After successfully loading the virtualpg dynamic extension you are now ready to create VirtualPostges tables.
These are quite almost ordinary DB tables as any other; you can execute any regular SQL statement (SELECT, INSERT, UPDATE or DELETE) by specifying these Virtual Tables as the selected target.
There is only a strong difference distinguishing a VirtualPostgres table; it's physical location isn't within the currently connected SQLite DB, but is instead within some PostgreSQL DBMS.
So a VirtualPostgres table effectively acts as a bridge joining SQLite and Postgres, and allowing to perform any kind of cross data exchange (in both directions) in the easiest way.
CREATE VIRTUAL TABLE pg_in 
    USING VirtualPostgres ('host=localhost port=5432 dbname=gis user=sandro password=secret', my_schema, my_table);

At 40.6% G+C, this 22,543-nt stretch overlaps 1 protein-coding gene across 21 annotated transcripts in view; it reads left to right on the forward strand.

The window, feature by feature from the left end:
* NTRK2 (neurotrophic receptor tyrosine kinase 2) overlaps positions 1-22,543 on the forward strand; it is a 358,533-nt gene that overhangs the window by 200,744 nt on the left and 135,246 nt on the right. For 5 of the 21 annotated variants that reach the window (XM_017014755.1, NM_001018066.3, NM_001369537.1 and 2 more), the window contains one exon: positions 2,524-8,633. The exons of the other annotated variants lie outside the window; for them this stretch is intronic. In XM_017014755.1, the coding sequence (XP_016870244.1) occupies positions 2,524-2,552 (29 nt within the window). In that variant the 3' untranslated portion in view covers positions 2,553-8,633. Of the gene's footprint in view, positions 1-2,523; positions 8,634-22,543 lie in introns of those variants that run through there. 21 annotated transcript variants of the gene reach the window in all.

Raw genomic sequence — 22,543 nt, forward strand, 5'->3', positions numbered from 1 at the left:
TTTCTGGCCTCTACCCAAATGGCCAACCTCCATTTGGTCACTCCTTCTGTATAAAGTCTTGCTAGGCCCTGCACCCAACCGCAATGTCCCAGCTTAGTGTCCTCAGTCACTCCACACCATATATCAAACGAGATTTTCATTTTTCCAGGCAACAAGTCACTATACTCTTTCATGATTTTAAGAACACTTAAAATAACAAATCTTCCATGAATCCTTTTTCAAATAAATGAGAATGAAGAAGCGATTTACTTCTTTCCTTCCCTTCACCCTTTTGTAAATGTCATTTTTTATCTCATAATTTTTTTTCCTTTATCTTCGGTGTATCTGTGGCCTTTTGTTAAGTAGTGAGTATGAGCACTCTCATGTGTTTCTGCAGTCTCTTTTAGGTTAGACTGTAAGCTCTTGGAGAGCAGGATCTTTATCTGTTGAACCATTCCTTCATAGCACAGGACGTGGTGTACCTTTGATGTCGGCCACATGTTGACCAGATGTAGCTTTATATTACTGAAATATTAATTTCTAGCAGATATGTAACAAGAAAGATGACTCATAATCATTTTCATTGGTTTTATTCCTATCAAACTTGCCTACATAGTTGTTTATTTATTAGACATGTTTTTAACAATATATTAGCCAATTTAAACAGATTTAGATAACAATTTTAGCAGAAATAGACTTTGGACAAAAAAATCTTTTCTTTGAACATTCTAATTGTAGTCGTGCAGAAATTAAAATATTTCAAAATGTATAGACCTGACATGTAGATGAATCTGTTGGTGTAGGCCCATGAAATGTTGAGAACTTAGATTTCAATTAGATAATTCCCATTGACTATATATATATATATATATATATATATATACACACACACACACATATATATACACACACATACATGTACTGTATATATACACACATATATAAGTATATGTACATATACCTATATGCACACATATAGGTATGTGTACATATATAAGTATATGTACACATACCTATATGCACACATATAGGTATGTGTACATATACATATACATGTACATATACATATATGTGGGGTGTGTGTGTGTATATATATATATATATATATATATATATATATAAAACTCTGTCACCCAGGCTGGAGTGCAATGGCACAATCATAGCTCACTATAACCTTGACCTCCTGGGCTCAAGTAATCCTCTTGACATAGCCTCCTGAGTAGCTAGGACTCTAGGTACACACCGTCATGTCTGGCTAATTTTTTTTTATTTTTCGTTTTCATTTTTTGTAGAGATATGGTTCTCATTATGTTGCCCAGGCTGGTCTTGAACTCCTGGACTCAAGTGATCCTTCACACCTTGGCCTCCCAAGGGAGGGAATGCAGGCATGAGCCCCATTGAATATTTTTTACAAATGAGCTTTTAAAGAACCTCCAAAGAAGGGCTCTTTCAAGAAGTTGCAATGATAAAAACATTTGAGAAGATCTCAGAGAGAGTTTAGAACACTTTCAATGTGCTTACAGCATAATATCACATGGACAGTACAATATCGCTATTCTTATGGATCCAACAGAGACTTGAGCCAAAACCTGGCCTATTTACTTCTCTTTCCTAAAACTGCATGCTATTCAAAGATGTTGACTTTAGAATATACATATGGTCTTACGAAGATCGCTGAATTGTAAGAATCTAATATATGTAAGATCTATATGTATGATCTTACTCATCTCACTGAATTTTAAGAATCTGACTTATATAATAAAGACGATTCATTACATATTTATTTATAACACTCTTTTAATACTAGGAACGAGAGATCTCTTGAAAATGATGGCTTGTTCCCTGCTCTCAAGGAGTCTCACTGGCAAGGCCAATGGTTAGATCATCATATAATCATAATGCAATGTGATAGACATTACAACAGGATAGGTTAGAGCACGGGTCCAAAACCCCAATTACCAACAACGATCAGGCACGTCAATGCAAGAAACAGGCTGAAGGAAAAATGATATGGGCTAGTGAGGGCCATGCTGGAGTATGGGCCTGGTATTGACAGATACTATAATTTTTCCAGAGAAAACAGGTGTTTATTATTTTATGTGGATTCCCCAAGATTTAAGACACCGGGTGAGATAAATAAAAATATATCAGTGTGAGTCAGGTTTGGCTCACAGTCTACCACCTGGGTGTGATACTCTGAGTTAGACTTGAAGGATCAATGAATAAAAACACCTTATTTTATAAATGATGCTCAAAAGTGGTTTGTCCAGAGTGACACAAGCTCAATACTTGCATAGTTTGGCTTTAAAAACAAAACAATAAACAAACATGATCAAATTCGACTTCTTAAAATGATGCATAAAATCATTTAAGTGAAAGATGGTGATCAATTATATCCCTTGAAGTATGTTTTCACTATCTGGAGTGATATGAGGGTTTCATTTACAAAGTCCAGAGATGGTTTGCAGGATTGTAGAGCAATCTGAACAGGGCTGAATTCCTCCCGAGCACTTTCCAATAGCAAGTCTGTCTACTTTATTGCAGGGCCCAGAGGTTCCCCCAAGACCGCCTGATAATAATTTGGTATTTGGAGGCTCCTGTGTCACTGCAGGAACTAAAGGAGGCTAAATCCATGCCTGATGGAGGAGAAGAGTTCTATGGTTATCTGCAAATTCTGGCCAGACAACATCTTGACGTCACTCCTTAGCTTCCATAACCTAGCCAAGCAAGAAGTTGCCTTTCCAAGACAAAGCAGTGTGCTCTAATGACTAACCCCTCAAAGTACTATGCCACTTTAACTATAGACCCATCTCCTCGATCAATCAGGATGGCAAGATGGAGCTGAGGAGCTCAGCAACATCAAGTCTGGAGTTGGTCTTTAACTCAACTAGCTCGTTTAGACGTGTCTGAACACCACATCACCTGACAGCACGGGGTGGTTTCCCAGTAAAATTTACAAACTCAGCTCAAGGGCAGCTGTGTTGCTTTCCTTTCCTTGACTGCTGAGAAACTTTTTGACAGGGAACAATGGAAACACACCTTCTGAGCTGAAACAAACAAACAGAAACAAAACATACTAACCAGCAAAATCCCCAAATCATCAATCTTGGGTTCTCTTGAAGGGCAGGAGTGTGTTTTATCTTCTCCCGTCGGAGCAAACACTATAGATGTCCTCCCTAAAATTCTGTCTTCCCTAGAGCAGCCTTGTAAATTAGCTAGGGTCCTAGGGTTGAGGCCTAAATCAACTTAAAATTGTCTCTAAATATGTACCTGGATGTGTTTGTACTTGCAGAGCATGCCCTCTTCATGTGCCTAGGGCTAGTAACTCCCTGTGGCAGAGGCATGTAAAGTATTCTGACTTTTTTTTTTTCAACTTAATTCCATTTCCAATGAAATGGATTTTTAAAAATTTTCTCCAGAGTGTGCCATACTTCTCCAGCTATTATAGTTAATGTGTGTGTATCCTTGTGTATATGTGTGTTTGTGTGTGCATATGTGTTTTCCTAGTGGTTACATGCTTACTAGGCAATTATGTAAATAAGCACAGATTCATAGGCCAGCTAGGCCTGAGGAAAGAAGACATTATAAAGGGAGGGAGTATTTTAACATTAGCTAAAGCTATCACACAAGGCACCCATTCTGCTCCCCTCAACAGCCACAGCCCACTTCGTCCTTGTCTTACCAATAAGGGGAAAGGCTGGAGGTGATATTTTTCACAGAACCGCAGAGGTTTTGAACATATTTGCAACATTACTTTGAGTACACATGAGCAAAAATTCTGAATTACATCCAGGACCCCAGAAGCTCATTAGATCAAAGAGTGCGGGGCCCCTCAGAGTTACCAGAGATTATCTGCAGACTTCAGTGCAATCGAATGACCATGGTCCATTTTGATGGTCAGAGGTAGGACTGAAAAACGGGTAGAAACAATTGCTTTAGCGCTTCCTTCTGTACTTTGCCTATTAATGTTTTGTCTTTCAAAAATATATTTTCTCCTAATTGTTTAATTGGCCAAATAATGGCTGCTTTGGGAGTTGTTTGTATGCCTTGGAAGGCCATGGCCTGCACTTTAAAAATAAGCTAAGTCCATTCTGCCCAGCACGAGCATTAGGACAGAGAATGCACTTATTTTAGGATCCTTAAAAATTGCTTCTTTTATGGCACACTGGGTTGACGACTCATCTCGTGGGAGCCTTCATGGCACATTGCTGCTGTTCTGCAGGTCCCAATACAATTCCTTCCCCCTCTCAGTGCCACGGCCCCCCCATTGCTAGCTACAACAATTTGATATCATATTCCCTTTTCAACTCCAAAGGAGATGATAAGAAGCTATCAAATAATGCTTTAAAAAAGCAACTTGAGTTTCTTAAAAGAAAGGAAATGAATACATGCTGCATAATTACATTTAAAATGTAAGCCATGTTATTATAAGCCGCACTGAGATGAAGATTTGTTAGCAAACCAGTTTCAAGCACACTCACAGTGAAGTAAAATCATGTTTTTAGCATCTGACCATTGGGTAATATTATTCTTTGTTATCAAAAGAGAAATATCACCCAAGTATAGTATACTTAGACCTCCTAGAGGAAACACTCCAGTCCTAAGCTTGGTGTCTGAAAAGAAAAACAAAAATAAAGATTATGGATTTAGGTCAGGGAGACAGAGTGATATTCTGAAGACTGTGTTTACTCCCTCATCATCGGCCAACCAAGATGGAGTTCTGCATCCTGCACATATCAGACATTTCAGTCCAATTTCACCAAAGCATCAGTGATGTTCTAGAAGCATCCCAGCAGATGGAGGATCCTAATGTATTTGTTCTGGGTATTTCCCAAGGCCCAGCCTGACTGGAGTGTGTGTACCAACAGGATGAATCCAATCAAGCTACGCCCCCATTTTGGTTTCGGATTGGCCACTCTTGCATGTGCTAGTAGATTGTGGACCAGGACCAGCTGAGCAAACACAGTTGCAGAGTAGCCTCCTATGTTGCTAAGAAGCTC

This SQL statement will create into the SQLite DB a table named pg_in; anyway the data physical storage for this table will be into the Postgres DBMS:
CREATE VIRTUAL TABLE pg_in 
    USING VirtualPostgres ('hostaddr=192.168.1.91 port=5432 dbname=gis user=sandro password=secret', my_schema, my_table);
Same as above, the time establishing a connection to a Postgres instance running on some different computer on the same local area network.
Please consult the Postgres own documentation for any other detail about connection strings.
PRAGMA table_info(pg_in);
You can execute the above PRAGMA directive in order to identify all columns declared by the Postgres table, and their corresponding data-type.
If you are actually using spatialite_gui you can check the same infos by using the appropriate graphics tools.